Senators reject creation of new cybersecurity committee


Sens. Joe Lieberman, I-Conn., and Susan Collins, R-Maine, are calling on Senate leaders to reject a proposal that would create a temporary committee to draft cybersecurity legislation.

In a joint letter to Senate Majority Leader Harry Reid, D-Nev., and Senate Minority Leader Mitch McConnell, Collins and Lieberman said the creation of a temporary committee “would be a real mistake and a waste of time,” according to the July 13 letter.

In an earlier letter, Sen. John McCain, R-Ariz., proposed the creation of the Select Committee on Cyber Security and Electronic Intelligence Leaks to create legislation to protect critical infrastructure like the electric grid and financial network.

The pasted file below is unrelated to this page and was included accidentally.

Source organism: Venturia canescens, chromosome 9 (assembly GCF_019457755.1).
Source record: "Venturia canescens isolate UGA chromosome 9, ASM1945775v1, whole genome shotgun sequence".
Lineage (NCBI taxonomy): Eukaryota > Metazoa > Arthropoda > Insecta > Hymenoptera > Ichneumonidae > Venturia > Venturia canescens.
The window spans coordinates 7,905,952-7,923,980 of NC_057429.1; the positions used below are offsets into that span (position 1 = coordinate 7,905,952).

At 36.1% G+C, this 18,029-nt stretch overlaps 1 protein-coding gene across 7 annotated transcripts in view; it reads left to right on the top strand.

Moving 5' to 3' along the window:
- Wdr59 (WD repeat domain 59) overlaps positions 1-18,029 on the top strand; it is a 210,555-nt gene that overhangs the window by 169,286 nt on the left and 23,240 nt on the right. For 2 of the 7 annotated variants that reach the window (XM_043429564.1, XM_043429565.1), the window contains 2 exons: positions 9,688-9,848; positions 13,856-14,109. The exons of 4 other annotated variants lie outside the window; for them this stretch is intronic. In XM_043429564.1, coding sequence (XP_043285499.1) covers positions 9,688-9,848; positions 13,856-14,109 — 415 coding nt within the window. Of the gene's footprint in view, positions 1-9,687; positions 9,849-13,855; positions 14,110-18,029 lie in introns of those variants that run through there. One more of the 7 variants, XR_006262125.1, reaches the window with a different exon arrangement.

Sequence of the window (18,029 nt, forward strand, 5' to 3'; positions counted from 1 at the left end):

McCain argued that there are too many committees with oversight of cybersecurity, and the only way for comprehensive legislation to move forward is if lawmakers “step away from preserving their own committees’ jurisdiction.”

Tom Carper, D-Del, Collin and Lieberman introduced the 2011 Cybersecurity and Internet Freedom Act in February to amend the 2002 Federal Information Security Act and set limits on what the government can do to protect information infrastructure.

A new committee would “require a restart of efforts that have been underway for years and would wash away the significant progress that the Senate has made.”

Several House and Senate committees, including the Senate Homeland Security and Governmental Affairs Committee, have held hearings to review the White House cybersecurity proposal and hear from experts on the growing number of cyber attacks and needed solutions.


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